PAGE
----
Osunkoya, O.O. and Bayliss, D. and Panetta, F.D. and Vivian-Smith, G. (2010) Variation in ecophysiology and carbon economy of invasive and native woody vines of riparian zones in south-eastern Queensland. Austral Ecology, 35 (6). pp. 636-649.
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Article Link(s): http://dx.doi.org/10.1111/j.1442-9993.2009.02071.x
Publisher URL: http://www.ecolsoc.org.au/
Exotic and invasive woody vines are major environmental weeds of riparian areas, rainforest communities and remnant natural vegetation in coastal eastern Australia, where they smother standing vegetation, including large trees, and cause canopy collapse. We investigated, through glasshouse resource manipulative experiments, the ecophysiological traits that might facilitate faster growth, better resource acquisition and/or utilization and thus dominance of four exotic and invasive vines of South East Queensland, Australia, compared with their native counterparts. Relative growth rate was not significantly different between the two groups but water use efficiency (WUE) was higher in the native species while the converse was observed for light use efficiency (quantum efficiency, AQE) and maximum photosynthesis on a mass basis (Amax mass). The invasive species, as a group, also exhibited higher respiration load, higher light compensation point and higher specific leaf area. There were stronger correlations of leaf traits and greater structural (but not physiological) plasticity in invasive species than in their native counterparts. The scaling coefficients of resource use efficiencies (WUE, AQE and respiration efficiency) as well as those of fitness (biomass accumulated) versus many of the performance traits examined did not differ between the two species-origin groups, but there were indications of significant shifts in elevation (intercept values) and shifts along common slopes in many of these relationships – signalling differences in carbon economy (revenue returned per unit energy invested) and/or resource usage. Using ordination and based on 14 ecophysiological attributes, a fair level of separation between the two groups was achieved (51.5% explanatory power), with AQE, light compensation point, respiration load, WUE, specific leaf area and leaf area ratio, in decreasing order, being the main drivers. This study suggests similarity in trait plasticity, especially for physiological traits, but there appear to be fundamental differences in carbon economy and resource conservation between native and invasive vine species.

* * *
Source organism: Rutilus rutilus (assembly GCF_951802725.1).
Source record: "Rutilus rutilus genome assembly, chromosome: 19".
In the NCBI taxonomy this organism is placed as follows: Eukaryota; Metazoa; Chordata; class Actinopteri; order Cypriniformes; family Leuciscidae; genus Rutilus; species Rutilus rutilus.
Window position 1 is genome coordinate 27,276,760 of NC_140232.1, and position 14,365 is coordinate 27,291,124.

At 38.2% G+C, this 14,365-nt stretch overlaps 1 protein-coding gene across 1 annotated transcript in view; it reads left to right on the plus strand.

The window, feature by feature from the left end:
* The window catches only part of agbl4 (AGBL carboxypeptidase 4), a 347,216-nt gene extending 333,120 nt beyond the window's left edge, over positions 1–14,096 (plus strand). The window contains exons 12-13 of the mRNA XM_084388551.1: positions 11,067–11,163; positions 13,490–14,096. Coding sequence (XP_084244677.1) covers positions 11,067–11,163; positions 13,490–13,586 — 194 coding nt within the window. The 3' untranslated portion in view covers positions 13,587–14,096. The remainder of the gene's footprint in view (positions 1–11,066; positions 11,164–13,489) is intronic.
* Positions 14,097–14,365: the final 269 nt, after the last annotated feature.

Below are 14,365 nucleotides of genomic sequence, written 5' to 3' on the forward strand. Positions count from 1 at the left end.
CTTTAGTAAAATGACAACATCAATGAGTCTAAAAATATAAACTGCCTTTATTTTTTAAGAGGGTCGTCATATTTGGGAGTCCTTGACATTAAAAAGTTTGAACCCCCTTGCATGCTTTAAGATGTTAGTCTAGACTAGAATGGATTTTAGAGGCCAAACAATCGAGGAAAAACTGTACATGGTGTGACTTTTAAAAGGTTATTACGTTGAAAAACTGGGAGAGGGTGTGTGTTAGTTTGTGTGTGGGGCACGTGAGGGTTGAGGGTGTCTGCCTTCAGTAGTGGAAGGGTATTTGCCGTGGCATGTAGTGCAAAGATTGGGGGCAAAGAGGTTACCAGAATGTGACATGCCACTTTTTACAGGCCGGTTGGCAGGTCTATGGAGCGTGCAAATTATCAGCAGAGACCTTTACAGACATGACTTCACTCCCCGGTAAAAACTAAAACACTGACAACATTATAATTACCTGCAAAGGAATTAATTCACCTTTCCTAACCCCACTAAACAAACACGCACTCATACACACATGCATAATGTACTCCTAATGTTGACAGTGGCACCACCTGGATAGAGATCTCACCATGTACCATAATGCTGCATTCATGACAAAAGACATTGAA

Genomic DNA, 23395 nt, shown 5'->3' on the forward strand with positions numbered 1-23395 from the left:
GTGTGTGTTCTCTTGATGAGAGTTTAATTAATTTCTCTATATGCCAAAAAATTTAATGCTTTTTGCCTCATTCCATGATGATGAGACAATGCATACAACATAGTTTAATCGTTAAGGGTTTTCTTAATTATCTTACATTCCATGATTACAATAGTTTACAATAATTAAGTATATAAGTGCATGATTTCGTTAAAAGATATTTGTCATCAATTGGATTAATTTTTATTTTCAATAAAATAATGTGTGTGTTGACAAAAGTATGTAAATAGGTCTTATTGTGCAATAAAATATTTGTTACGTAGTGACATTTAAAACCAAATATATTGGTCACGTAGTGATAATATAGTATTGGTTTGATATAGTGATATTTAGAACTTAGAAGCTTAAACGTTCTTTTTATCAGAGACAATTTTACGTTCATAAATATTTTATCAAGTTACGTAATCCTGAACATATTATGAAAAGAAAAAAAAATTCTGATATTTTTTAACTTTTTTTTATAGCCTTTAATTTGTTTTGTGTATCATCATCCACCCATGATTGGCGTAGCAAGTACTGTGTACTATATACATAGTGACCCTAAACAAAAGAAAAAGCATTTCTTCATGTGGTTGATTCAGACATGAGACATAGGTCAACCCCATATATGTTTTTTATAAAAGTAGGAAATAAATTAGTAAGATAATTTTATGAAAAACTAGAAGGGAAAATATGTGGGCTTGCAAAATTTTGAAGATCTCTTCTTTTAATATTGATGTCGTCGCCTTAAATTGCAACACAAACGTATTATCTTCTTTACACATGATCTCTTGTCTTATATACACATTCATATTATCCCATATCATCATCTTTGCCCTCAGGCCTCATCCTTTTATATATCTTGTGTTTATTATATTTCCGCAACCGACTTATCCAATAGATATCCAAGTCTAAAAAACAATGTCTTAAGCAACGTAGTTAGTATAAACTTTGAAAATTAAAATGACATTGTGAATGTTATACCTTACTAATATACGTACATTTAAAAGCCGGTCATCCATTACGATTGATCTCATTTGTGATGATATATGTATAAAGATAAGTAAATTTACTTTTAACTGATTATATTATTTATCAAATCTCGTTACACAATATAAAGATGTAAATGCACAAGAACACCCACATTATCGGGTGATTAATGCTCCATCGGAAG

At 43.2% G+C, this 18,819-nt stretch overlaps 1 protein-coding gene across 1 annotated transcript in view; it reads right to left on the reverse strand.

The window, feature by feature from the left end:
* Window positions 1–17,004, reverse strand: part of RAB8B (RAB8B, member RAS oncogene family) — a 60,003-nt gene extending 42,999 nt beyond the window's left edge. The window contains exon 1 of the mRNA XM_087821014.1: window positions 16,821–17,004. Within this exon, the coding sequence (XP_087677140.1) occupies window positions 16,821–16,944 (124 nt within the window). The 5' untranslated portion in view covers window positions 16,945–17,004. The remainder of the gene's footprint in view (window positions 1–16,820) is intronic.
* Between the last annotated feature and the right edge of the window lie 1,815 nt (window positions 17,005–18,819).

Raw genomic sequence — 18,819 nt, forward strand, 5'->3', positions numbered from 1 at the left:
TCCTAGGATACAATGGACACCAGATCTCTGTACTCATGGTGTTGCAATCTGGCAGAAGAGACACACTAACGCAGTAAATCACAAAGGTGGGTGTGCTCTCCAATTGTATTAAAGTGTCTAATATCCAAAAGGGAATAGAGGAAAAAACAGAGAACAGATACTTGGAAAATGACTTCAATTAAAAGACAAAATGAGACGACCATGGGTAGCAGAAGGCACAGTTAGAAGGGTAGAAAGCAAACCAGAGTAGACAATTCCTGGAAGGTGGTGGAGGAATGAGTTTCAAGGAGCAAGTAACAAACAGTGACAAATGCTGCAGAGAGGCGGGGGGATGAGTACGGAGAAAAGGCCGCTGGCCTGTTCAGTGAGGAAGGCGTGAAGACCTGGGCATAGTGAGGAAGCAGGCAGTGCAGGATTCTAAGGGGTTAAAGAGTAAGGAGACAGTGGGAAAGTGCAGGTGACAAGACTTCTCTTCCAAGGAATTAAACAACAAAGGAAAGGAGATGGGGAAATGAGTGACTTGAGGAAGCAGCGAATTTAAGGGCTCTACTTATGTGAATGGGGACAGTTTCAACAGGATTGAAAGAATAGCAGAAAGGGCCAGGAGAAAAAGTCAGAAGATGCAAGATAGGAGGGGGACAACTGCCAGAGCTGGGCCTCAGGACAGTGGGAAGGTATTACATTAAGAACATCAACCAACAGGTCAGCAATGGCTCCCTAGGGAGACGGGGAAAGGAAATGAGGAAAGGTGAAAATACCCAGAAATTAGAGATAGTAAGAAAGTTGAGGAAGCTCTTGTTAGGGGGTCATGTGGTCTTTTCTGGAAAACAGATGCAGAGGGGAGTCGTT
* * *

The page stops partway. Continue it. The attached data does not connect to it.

|Additional Information:||© The Authors. © Ecological Society of Australia.|
|Keywords:||Biological invasion; plant functional trait; photosynthesis; specific leaf area; trait plasticity; woody vine.|
|Subjects:||Science > Invasive Species > Plants > Weed ecology|
Science > Botany > Plant ecology
|Deposited On:||18 Nov 2010 04:52|
|Last Modified:||18 Nov 2010 04:52|
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